While it might appear that the second-hand smoke from vapes is water-based – it doesn’t linger in the same way as cigarette smoke – WHO states that the aerosols generated by e-cigs contains nicotine and other potentially toxic substances. WHO has also highlighted the physical injuries some people have received from e-cigs, including burns from explosions or malfunctions.
This is in addition to recent studies which have shown that vapes can increase the risk of heart disease and lung disease, and the detrimental effect on brain development that nicotine exposure can cause to children and adolescents.
Legislation versus enforcement
Despite the legal ban on sales to under 18s, not all retailers adhere to this. Hazel suggests that some of this might be to do with the wide range of retailers who are involved – from pharmacies, tobacco sellers and vape shops to mobile phone kiosks and pound stores – as some might not be used to dealing with age-restricted products.
John Dunne, director general of the UK Vaping Industry Association (UKVIA) opines that enforcing the law is somewhat lacking. “The fines for breaking the rules are too low,” he says. “I’ve come across places that have been found to have made underage sales on four occasions, but have only been penalised £200 each time, so £800 in total. That’s no deterrent. The UKVIA would like to see these fines increased significantly, and a scheme introduced whereby vapes can only be sold from premises that have applied and paid for a license.
“We’d also like to see the introduction of mandatory documentation for those who import e-cigarettes stronger than those that can be sold in the UK, which is lawful if they are going to be exported; again, we know there are a small number of irresponsible people exploiting this legal loophole. If importers had to generate an audit trail, and were punished if they didn’t do so, this would be much more of a deterrent to breaking the law as it would expose those importing with no intention of exporting to a place where these higher strength products are allowed.”
The money generated from such schemes could be used for enforcement, continues John. “At the moment, local Trading Standards departments are so stretched that they simply can’t get on top of the issue. It’s also very uneven, for example, in one area of London where we know this import/export problem is rife, there is just one trading standards officer for that entire borough, trying to deal with this as well as everything else that falls under their work remit. That’s untenable.”
E-cig advertising is another area that is tightly regulated in the UK with – among other restrictions – a complete ban on any form of promotion that features, targets or appeals to children. Hazel states that this doesn’t cover user-generated content, highlighting TikTok as particular cause of concern. “There are lots of videos that show vaping, but because they are not created by the makers of the products, it falls outside the remit of the Advertising Standards Authority, though there is definitely scope for the social media platforms to crack down.”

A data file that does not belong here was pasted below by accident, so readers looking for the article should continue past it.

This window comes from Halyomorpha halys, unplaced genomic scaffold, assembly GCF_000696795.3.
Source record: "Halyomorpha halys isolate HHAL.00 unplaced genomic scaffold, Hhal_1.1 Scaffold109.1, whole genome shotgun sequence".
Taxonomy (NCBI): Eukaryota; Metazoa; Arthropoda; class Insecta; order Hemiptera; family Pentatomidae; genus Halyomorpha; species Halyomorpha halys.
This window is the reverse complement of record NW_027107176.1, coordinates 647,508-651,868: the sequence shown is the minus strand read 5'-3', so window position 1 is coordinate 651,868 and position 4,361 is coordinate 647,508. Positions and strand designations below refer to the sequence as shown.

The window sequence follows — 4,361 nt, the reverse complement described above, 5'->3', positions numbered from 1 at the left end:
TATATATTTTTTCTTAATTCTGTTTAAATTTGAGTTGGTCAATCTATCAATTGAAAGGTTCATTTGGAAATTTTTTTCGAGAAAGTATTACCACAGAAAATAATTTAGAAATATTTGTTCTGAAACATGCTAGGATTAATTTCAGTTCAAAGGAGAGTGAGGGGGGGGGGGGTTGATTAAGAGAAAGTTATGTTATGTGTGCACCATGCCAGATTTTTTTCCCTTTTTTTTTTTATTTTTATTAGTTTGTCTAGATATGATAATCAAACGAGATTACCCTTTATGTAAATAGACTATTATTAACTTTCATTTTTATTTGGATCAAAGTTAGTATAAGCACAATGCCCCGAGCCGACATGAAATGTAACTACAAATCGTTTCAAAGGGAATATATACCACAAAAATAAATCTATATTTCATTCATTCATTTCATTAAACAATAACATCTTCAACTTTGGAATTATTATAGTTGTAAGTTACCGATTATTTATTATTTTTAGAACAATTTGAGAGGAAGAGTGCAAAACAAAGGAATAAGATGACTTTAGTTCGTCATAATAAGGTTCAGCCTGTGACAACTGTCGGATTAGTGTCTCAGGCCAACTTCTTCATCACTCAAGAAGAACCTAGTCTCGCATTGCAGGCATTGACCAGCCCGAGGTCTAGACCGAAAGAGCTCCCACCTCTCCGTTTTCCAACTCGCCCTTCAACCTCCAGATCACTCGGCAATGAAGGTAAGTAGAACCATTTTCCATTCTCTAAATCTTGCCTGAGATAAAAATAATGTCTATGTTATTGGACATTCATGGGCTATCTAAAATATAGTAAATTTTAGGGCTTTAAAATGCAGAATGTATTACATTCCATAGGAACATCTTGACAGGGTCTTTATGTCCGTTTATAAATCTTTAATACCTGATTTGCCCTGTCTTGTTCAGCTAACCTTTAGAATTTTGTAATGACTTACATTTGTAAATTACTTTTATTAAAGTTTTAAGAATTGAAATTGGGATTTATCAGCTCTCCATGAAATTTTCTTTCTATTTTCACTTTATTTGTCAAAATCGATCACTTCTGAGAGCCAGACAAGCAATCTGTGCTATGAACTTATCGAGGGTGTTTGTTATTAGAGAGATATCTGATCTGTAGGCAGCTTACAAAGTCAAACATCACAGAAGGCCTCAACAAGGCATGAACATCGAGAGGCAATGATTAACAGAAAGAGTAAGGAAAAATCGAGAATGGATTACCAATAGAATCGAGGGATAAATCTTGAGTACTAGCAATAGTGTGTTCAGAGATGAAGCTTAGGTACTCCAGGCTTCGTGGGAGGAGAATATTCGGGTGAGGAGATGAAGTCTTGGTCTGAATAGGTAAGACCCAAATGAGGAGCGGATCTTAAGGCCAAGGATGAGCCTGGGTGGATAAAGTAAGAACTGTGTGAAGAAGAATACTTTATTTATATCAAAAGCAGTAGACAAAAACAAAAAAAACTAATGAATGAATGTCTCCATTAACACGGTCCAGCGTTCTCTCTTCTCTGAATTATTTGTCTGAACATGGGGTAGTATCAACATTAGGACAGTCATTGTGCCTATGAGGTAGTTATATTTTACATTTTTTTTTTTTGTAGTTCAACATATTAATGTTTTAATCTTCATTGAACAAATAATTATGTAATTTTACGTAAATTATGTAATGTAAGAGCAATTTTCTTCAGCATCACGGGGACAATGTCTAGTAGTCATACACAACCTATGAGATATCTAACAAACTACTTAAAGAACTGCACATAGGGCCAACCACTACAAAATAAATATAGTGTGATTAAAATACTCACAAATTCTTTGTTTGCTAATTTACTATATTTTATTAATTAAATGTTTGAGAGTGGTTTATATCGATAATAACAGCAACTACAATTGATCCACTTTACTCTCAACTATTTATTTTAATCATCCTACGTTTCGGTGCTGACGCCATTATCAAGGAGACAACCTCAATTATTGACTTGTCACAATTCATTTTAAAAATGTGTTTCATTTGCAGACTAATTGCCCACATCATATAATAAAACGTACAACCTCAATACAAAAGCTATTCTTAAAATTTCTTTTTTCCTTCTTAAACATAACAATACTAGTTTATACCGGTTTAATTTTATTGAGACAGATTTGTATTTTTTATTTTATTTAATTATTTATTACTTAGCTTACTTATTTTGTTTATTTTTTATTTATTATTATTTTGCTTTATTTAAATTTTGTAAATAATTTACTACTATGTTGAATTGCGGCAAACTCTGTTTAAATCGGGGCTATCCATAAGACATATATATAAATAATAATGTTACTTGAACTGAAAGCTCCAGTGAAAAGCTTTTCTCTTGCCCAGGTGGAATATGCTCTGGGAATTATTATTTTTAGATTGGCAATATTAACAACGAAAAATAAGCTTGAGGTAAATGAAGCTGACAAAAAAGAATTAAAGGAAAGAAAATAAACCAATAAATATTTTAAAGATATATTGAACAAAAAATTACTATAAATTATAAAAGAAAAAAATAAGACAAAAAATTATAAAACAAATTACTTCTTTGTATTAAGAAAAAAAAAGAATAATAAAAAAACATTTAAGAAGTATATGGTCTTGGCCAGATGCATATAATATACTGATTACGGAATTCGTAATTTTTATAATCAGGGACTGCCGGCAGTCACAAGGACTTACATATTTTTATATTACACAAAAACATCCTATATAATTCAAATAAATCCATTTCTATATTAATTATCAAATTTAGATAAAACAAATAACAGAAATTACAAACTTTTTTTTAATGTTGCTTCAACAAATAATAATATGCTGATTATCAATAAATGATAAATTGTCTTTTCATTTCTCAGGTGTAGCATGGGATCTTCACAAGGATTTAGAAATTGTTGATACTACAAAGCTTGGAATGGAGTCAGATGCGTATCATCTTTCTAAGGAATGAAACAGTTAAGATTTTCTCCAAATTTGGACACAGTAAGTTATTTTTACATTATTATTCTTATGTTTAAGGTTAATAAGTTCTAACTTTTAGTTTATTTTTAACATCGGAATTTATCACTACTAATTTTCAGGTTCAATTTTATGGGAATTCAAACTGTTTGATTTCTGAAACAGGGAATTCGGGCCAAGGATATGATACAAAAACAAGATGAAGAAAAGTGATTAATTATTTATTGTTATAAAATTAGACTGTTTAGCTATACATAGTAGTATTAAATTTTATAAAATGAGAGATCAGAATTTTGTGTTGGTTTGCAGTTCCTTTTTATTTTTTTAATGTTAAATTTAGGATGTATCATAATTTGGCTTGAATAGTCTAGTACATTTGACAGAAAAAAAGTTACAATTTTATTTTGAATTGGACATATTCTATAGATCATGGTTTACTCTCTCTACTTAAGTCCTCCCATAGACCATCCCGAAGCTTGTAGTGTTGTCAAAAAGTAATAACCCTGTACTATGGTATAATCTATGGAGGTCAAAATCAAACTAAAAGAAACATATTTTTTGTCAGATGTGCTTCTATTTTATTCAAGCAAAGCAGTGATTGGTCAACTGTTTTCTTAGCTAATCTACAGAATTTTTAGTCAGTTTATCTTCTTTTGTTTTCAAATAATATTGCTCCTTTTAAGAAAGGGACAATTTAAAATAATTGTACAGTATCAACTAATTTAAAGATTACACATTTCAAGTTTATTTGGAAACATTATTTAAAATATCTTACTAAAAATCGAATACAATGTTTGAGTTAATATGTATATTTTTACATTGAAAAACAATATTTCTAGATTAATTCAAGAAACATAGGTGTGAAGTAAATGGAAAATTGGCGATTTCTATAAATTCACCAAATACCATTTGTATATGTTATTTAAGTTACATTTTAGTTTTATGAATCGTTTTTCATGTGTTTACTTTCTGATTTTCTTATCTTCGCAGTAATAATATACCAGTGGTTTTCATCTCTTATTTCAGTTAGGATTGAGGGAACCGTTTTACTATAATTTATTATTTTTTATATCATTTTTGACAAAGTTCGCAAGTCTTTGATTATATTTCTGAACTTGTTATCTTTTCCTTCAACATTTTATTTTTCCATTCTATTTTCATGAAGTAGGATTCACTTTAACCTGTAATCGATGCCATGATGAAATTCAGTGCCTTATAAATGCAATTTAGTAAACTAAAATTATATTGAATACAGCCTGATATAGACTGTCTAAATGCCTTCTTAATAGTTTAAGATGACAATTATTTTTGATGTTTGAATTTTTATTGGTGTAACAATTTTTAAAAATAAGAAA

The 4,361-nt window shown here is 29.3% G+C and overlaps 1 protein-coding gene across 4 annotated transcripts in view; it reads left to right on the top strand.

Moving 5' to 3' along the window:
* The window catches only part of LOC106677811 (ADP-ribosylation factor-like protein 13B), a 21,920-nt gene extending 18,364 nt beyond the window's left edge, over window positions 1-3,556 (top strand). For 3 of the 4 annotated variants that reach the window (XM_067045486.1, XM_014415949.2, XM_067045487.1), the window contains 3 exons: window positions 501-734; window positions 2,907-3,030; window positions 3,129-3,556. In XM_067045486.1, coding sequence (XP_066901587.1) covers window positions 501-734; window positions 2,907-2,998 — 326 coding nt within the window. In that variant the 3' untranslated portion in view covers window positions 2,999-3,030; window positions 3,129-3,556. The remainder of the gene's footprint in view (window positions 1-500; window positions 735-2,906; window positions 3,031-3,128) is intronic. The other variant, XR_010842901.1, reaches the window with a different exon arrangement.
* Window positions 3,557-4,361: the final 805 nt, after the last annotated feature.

John adds that while many manufacturers steer well clear of TikTok, saying “the demographic is so young that no reputable brand should be on there in any way, shape or form”, some still engage in paid work with influencers in order to raise brand awareness, which needs curbing. But he highlights another problem: user-generated content is not fact-checked, so can spread misinformation which in turn gains credibility even when it is very far from the truth.
Redressing the balance
This is where pharmacies can play their part, says John. “Giving that balanced view is so important. Explain that vaping is not 100 per cent safe but is far better than smoking. Tell people that nicotine is addictive, but it is the by-products of smoking that are so damaging to health, so buy e-cigarettes from reputable sources as this means the products will have been through all the necessary checks and will conform to all the necessary standards.”
Hazel builds on this, saying: “Pharmacies can really help smokers make the right decisions, and discuss the benefits of vaping versus licensed quit aids such as nicotine replacement therapy. But ultimately someone who doesn’t smoke doesn’t need to vape – that’s a crucial message to give. If parents or carers are concerned about their child vaping, reassure them that this is not as harmful as smoking though is not recommended – also highlight that the data shows most vape users who are young are using cigarettes as well, and parents may want to discuss this with their kids.”
“It is a very small number of young people who are regularly vaping,” continues Fiona. “Yes, vapes contain nicotine and are addictive, but use seems to usually stem from curiosity and remain occasional rather than becoming habitual, so is better used as a prompt for a conversation rather than panicking.” She adds that the other thing pharmacy staff can do to help is to keep abreast of current research and thinking, in order to provide the most accurate and up to date information.